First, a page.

Taking a punt on booting Noosa’s bunting
NOOSA Council would be unlikely to oppose a proposed state ban on bunting signage on election day.
“Noosa has historically sought to minimise visual clutter by way of controls on public signage, which is an essential part of Noosa’s look-and-feel,” Mayor Tony Wellington said.
“Given our historic approach to public signage, I believe council would be likely to welcome constraints on election day signage, most particularly if this created a level playing field for all candidates.”
Cr Wellington said council had some controls in place covering signage during elections.
Attorney-General Yvette D’Ath wants to hear from Queenslanders about what they think of polling stations being swamped with signage on election day.
“I think most people are sick and tired of the signs and bunting taking up every inch of available space — and it’s time to have a discussion about getting rid of it,” Mrs D’Ath said.
“In the last couple of elections it’s been out of control — there were so many signs, and each day they got bigger and bigger.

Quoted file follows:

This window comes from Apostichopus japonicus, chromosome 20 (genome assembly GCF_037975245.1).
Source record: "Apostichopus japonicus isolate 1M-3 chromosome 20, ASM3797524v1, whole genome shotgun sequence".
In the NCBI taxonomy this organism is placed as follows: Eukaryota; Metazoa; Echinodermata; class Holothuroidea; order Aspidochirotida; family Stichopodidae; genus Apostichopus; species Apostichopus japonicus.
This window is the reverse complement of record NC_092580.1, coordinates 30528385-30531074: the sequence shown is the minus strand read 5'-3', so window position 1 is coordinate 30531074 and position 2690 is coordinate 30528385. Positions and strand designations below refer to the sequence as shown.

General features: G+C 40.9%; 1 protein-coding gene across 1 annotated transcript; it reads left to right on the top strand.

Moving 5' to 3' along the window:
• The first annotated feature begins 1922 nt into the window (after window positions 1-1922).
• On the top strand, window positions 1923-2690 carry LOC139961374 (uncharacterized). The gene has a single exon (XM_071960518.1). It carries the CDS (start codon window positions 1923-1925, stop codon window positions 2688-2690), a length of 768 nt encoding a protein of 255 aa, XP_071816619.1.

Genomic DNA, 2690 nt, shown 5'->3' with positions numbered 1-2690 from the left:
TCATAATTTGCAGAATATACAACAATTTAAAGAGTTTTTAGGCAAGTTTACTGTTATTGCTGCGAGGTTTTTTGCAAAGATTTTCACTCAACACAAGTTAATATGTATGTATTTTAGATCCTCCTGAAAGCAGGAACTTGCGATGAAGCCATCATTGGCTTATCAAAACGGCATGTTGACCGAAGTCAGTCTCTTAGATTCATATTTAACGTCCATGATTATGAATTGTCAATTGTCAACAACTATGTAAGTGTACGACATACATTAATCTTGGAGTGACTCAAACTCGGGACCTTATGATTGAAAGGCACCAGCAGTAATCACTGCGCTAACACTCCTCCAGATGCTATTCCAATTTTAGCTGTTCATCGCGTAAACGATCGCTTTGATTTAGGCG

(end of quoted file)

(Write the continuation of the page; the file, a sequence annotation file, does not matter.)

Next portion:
“It’s got to the point where there’s a massive wall of clashing colours and slogans — and I don’t know if anybody can actually register any of the messages.
“Some schools are frustrated with people putting up bunting and signage even before the school day has finished,” she said.
Mrs Dath said there have even been reports of arguments and fights between opposing candidates and their support teams as they try to get the best spots.
“It’s also a matter of how much waste is generated — countless tonnes of plastic and paper ending up in landfills around the state.
“My preference is to get rid of bunting altogether — as we have seen introduced in some other jurisdictions.
“I think people want to see change in this space — but I’m very keen to hear what Queenslanders think.”
Anyone who is interested in having their say can go to getinvolved.qld.gov.au